In our day it seems like there are two types of ministers: those that burn out or those that run out. A common misunderstanding is that pastors work only one day a week. That’s definitely not true. A recent survey has said that the average pastor works well over 40 hours a week. The time clock may even record over 50 hours a week.
As a matter of fact, a corporate management paper surveyed various jobs and concluded that pastors rate among the hardest of professions.
The long, frustrating hours put in can take its toll quite easily on a person. That’s why a minister can quickly burn out like a light bulb. The line of work can also cause them to pack up and leave to take another call. I have read that in our day the average stay of a pastor in a parish is about 5-7 years. Some of this might be due to a pastor’s desire for a change of scenery. Perhaps he just likes to keep variety. But I would assume it is mainly because of the rigors of church ministry.
Long lasting ministries need power. That power is not found in a cup of Folgers or in Energizer batteries. Pastors need God given power.
As we work through this letter we are going to find that Timothy was faced with many rigors in his ministry. And Paul knew this. Paul knew that Timothy needed power for his ministry. That’s why Paul begins his letter with this greeting. In these two verses we find that God equips your pastor with power for the ministry. Your pastor can minister only because God gives him the authority and ability to minister.
I. Authority to minister
Paul begins his letter with these words, “Paul, an apostle of Christ Jesus by command of God our Savior and of Christ Jesus our hope. To Timothy, my true child in the faith.”
Timothy was Paul’s assistant in the ministry. You could say that Paul was Timothy’s mentor. Timothy was groomed for the ministry in the second best seminary in the world (the first being the Jesus himself!). Everything Timothy learned about carrying out the Lord’s work he learned from Paul. They spent much time together. And it is obvious that Timothy would have known Paul held a special office as an apostle.
Certainly, timothy didn’t need to be convinced. So why does Paul emphasize his office? I would suppose, with John Calvin, that, Paul does not say this for timothy’s benefit, he said it for the benefit of the people who would be under timothy.
Paul is going to be prescribing specific things for the church, and Timothy is the one who would be carrying them out. And the people needed to know that what Timothy was doing was not of his own will. If people were tempted to buck against Timothy, they would have to know that they were bucking against God himself.
As an apostle, Paul was the representative of God. He passed on to timothy what God wanted for his church, and the people needed to hear that what timothy was doing, he was doing with God’s authorization.
As a minister of Jesus Christ, I am under this same authority. It is my job to implement and enforce what God has laid down in the Scriptures for His church.
And it is your responsibility to react appropriately to them. You must not regard the things that we as leadership say and do as of no importance. Like those to whom timothy ministered you must recognize that what is in accord with the Word of God has authority over you. And with that knowledge, you must bring yourself to submit to them.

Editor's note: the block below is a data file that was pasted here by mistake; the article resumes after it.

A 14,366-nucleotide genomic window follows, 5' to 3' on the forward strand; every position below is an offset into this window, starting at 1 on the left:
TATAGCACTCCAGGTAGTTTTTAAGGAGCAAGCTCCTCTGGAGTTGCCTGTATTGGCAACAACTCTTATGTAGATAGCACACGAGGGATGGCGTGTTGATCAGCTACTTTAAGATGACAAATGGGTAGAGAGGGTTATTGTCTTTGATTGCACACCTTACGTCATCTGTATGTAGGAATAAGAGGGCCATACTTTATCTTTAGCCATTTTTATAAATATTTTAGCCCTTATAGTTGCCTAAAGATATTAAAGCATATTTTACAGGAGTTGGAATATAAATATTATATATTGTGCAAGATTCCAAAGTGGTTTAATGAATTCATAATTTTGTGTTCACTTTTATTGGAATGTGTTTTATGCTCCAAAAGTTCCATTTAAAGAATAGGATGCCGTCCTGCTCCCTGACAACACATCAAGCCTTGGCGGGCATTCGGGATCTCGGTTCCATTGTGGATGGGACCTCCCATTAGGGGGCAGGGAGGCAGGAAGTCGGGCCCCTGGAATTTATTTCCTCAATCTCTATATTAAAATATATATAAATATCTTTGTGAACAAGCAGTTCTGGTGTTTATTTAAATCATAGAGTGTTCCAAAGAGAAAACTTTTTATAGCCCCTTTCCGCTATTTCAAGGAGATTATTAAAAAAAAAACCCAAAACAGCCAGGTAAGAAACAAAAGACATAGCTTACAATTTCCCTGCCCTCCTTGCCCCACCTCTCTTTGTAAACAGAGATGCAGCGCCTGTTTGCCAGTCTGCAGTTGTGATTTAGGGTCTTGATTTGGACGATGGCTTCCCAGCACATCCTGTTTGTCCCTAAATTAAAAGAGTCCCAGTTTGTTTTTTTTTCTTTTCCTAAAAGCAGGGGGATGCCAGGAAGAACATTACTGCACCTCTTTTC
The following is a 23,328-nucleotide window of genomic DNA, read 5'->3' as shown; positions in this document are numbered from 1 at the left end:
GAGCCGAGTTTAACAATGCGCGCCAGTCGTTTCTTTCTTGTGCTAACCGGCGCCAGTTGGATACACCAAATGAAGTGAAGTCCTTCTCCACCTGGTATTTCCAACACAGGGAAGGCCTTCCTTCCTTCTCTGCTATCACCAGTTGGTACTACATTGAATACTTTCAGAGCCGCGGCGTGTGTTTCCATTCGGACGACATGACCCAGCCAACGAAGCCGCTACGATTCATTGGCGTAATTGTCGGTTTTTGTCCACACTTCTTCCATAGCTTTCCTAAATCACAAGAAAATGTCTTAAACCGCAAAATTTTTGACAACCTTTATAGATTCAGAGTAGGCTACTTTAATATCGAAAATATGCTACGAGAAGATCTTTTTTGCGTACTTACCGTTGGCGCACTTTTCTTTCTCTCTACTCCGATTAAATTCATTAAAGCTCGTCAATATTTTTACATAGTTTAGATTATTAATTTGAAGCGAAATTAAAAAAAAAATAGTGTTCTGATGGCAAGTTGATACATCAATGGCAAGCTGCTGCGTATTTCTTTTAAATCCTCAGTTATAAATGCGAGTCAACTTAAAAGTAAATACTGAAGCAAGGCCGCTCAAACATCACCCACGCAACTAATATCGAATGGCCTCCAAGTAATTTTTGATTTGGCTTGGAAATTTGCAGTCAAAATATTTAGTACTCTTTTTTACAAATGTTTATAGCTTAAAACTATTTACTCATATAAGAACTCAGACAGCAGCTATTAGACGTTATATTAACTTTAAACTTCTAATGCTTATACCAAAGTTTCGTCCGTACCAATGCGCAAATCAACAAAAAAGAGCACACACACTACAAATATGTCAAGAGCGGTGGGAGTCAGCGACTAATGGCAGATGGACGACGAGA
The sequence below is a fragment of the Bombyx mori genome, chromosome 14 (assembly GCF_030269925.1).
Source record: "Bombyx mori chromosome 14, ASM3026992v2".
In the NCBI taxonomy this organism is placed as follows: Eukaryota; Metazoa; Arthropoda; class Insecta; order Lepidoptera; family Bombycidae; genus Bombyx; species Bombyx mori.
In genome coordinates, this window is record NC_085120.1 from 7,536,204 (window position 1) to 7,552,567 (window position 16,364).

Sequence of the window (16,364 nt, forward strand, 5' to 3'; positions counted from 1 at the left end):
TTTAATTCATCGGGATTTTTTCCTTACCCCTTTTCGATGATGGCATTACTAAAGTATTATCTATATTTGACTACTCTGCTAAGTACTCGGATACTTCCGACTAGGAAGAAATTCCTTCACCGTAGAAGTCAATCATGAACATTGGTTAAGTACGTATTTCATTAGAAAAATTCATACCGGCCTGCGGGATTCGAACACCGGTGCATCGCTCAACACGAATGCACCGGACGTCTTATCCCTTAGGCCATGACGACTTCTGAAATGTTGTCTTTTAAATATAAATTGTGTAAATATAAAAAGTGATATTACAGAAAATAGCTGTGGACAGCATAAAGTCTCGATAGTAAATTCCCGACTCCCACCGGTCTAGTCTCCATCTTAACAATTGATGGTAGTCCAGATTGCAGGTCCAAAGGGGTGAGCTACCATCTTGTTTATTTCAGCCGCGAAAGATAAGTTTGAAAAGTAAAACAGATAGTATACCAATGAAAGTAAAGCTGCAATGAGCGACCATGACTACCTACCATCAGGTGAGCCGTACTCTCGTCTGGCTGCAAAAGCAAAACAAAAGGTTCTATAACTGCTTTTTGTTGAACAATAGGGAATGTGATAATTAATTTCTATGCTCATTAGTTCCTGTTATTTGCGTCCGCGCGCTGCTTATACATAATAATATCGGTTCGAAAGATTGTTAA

Of course, I don’t want you to simply take my word on that. You have a responsibility to listen to God, but not to the words of a mere man. So that highlights another responsibility. You need to know that what I do as a minister must have a firm biblical grounding.
You must be like the Berians who were commended for searching the Scriptures. What I do, and what our elders do, must always be checked against the Scriptures.
There have been many a time where people have been led astray. Cults, the people do not check their leaders actions against the scriptures. They mindlessly listen to whatever they have to say.
Now, I don’t want you to become overly skeptical of us. Leadership does require your trust. But not your naiveté. Our authority only extends so far as the Word of God permits. If we as leaders go beyond the word of God, we are guilty of adding to the scriptures. We would then become like the Pharisees who put heavy burdens upon the people.
So you are to check what I say. But remember, your minister is not only under authority, he possesses authority. When he is obedient to God’s Word and carries out God’s wishes, he then does so with authority. And you must recognize that it comes from God.
Think about how easy it would be to simply brush off these things. Some of you are related to me. Remember how Jesus was treated by the people he grew up with? He said, “a prophet is not welcomed in his home town.” Why is that? Isn’t it because they regard him as just an average person. So they say, “What right does he have to speak to me in such a way? What authority does he have?”
But not only that, but think about how our culture reacts to authority today. A lot of people like to run their lives (and the church) by what feels right to them. So the only real authority is their personal preference. Their likes and dislikes become the rule by which everything is measured.
And so God’s Word and the ministers that bring it have no place in their lives. And if they do give the minister a place, then it is simply to be considered as an adviser. If they like what you say, they will accept it, but if they don’t then they will leave it.
But that is not how God has ordered things. God has given his ministers to the church and he has equipped them with authority. So when the word of God presses in on your lives, you have the responsibility to take it for what it is.
God has given pastors power to minister. But that power is not only expressed in the authority to minister. God also gives pastors the ability to minister.
II. Ability to minister
Congregations must understand that a pastor cannot sustain a minister in and of himself. A church cannot be run on human strength.
That’s why Paul adds this blessing in verse 2. He says, “Grace, mercy, and peace from God the Father and Christ Jesus our Lord.”
Paul knows that a church leader needs God’s power. And part of that power resides in God’s grace.
You remember what grace is. Simply put, it is God’s undeserved favor. You might find it odd that the one who is supposed to regularly speak of the grace of God, is one who is so much in need of it.
But it is true, a minister deeply needs the grace of God. He needs it so that he might be able to carry out his ministry, and this is why: A minister is one who is regularly steeped in the Scriptures, much more than the average person. As a result of his being in the Scriptures he comes to learn two things: How great God is and how great a sinner he is. As a minister learns these two things more and more he can come to be so ashamed that he feels like he shouldn’t even be called a “Reverend,” much less speak on behalf of God.
I am reminded of Peter and how he reacted when the Lord Jesus called him to be His disciple. We read in Luke 5 that Peter had a hard night on the lake. They worked hard, but hadn’t caught any fish. Jesus told him to get back into the boat, sail out farther than normal, and let down the nets. This would mean grueling work for Peter and his co-workers. But he obeyed, and when they did they caught so many fish their nets began to break.